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So, What's In It For Me?
By: Developer Shed
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    So, What's in it for Me?
    by Michel Fortin

    In past editorials, I often declared that the Internet is not a communications medium. It's much more than that. I'm not alone as even the government thinks the same way I do. For example, my country's telecommunications watchdog -- the Canadian Radio and Telecommunications Commission (or CRTC, which is comparable to the American FCC) -- officially declared so in 1999 (see

    In the wake of rumored proposals to regulate the Internet, the CRTC last year ruled out the possibility by declaring that the Internet is not a broadcasting medium. It based its decision on the fact that the web is interactive with its audience -- unlike the television, radio and other media. As a result, regulators concluded that the Internet could therefore police itself.

    However, my point here is not a political one but a marketing-related one. It is based on the premise that many webmasters and online business owners look at online marketing as a mere communications process. And often, they do so by turning their web sites into billboard-littered graveyards. They tend to forget that their electronic stores are sales tools as well.

    The greatest limitation of ecommerce is the lack of touch and feel online -- for example, people can not physically inspect the products they are buying. Moreover, the Internet is cold, faceless and impersonal. The lack of human interaction takes away the emotional element in the sale, as well as the ability to persuade others or overcome objections.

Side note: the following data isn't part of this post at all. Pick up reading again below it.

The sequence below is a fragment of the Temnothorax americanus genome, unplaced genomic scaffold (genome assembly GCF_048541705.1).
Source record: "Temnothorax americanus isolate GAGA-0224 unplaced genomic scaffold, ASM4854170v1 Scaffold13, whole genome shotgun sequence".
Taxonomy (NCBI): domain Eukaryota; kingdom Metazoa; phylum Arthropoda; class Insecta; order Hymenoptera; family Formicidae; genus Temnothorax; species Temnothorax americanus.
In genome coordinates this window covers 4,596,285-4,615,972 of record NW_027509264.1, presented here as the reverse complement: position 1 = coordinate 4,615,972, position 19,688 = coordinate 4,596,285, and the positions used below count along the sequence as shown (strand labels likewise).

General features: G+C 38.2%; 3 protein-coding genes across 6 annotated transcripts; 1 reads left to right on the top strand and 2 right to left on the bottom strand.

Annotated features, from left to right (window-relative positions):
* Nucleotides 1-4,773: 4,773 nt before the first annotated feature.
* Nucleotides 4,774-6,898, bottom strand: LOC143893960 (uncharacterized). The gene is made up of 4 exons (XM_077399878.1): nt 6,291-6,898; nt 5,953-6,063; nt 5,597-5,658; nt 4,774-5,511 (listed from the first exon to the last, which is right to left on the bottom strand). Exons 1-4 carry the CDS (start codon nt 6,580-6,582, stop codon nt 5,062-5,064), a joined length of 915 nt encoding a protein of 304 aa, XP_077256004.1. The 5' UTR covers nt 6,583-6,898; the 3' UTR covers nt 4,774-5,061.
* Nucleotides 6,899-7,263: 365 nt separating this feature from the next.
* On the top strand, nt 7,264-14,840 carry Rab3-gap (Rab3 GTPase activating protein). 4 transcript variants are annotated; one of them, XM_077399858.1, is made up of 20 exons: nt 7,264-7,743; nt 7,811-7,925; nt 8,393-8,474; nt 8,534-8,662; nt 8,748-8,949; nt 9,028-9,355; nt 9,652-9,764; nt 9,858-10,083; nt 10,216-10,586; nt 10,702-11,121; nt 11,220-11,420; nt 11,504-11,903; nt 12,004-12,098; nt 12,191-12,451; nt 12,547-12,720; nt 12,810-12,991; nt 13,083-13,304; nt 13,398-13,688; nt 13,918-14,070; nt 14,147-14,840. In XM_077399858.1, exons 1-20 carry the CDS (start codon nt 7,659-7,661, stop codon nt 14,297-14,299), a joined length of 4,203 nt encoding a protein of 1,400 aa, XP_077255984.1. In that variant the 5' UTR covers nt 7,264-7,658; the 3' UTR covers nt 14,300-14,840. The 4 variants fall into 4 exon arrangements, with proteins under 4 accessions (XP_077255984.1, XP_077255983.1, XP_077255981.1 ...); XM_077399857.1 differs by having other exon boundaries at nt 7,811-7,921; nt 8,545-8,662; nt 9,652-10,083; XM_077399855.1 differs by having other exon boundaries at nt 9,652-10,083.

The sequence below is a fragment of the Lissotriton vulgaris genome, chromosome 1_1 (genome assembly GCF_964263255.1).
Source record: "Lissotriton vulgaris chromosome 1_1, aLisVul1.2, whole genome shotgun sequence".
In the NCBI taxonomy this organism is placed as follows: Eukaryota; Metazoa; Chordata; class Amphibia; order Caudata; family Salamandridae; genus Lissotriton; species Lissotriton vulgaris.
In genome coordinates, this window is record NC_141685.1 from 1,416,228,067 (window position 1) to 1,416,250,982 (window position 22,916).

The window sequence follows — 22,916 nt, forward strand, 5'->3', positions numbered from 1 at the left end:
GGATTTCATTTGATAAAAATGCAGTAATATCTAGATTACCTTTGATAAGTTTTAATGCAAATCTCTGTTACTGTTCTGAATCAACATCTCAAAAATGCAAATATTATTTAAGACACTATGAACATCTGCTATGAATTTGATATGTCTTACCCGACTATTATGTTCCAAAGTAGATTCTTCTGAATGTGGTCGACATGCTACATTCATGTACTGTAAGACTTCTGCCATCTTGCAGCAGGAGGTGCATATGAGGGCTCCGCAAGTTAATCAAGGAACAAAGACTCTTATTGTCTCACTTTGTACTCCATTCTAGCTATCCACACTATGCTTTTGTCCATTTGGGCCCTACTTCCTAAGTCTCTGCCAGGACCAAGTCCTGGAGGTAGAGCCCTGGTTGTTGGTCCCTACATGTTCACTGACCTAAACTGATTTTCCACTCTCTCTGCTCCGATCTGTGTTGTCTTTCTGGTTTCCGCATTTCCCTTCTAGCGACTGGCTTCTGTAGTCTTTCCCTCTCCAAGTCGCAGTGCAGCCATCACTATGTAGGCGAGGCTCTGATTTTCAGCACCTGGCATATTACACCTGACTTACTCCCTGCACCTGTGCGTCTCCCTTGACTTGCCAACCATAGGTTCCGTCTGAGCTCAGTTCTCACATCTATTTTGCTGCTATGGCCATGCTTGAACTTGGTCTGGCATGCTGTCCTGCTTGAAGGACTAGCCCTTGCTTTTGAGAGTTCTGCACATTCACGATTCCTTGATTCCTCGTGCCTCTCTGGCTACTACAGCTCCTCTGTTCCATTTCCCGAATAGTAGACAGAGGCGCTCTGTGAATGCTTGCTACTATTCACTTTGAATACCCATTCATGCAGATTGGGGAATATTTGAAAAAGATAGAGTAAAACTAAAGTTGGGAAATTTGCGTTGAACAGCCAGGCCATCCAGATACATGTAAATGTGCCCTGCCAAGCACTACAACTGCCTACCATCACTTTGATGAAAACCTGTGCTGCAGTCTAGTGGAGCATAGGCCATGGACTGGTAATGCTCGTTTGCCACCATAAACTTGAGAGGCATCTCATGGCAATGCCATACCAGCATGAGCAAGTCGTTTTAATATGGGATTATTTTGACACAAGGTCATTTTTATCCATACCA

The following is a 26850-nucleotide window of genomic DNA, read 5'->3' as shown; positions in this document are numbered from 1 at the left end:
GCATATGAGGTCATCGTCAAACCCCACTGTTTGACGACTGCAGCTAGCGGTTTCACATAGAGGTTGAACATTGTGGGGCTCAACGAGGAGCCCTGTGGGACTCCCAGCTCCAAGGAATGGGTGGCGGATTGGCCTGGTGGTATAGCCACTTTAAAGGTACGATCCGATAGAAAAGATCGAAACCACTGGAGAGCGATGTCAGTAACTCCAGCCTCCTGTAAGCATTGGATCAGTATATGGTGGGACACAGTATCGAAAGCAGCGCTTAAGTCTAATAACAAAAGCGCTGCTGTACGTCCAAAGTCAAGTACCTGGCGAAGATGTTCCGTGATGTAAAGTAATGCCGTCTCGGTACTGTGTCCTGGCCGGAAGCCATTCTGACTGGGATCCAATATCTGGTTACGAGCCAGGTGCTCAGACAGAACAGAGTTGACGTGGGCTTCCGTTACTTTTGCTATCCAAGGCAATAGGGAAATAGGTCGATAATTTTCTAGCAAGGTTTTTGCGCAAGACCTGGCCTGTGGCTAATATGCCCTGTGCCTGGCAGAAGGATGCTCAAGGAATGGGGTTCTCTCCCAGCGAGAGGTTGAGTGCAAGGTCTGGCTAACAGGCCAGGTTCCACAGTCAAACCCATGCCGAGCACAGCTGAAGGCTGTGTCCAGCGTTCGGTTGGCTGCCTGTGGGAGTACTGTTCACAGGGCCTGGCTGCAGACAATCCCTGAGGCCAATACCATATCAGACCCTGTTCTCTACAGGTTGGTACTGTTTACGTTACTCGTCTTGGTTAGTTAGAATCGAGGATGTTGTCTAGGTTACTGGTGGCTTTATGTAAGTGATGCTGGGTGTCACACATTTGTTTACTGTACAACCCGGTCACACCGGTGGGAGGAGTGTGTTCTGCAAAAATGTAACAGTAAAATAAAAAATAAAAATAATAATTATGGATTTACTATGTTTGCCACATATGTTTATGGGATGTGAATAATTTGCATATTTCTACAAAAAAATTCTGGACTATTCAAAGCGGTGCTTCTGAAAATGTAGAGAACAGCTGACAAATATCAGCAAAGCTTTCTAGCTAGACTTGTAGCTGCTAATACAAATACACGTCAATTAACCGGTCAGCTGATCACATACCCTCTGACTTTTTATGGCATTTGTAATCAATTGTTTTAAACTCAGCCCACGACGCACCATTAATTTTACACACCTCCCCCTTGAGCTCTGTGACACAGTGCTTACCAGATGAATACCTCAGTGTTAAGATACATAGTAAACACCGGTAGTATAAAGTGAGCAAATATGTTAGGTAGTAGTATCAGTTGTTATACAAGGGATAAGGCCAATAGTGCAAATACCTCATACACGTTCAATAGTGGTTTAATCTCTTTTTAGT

Understandably, a salesperson's enthusiasm for, and belief in, his or her product are easy to convey in person. That person's unique set of sales skills, product knowledge, personality and expertise is equally advantageous in offline selling. Most of all, her ability to slant presentations in order to meet specific client needs, goals and desires are also easier in the physical realm. But online, these abilities are virtually nonexistent.

    Therefore, like a salesperson an online store must communicate those emotions that empower people to buy. It must also direct visitors to take some kind of action because, in actuality, the web is more of a direct marketing process than it is a medium. In both cases, the responsibility boils down to the words. Words as powerful online. As web copywriter Nick Usborne of once noted: "Words make the difference."

    Words should appeal to specific buyer motives. They should compel people to act. They should make web sites (and their offers) truly irresistible. And as common wisdom dictates, the first rule in doing so is to stress benefits over features. Sounds simple, right? Not really, for if it were the Internet would be literally filled with successful web sites. So in an attempt to provide you with some guidance, here's a tool to help you in developing compelling benefits.

    Product Analysis Worksheet
    Product benefits usually consist of four principal levels. They are features, advantages, benefits and motives. Each layer has its own set of attributes and characteristics, which varies depending on the product type and the market to which the product caters. To illustrate, here's a brief description of each layer:

    1) Features -- what products have
    For example, "This accounting software is application-rich"

    2) Advantages -- what features do
    For example, "These applications provide real-time, on-demand,
    updated mission-critical information to key business managers"

    3) Benefits -- what features mean
    For example, "With needed, on-demand data, your managers are
    able to keep the finger on your company's financial pulse"

    4) Motives -- what motives do features satisfy
    For example, "Cost-savings, control, efficiency, etc"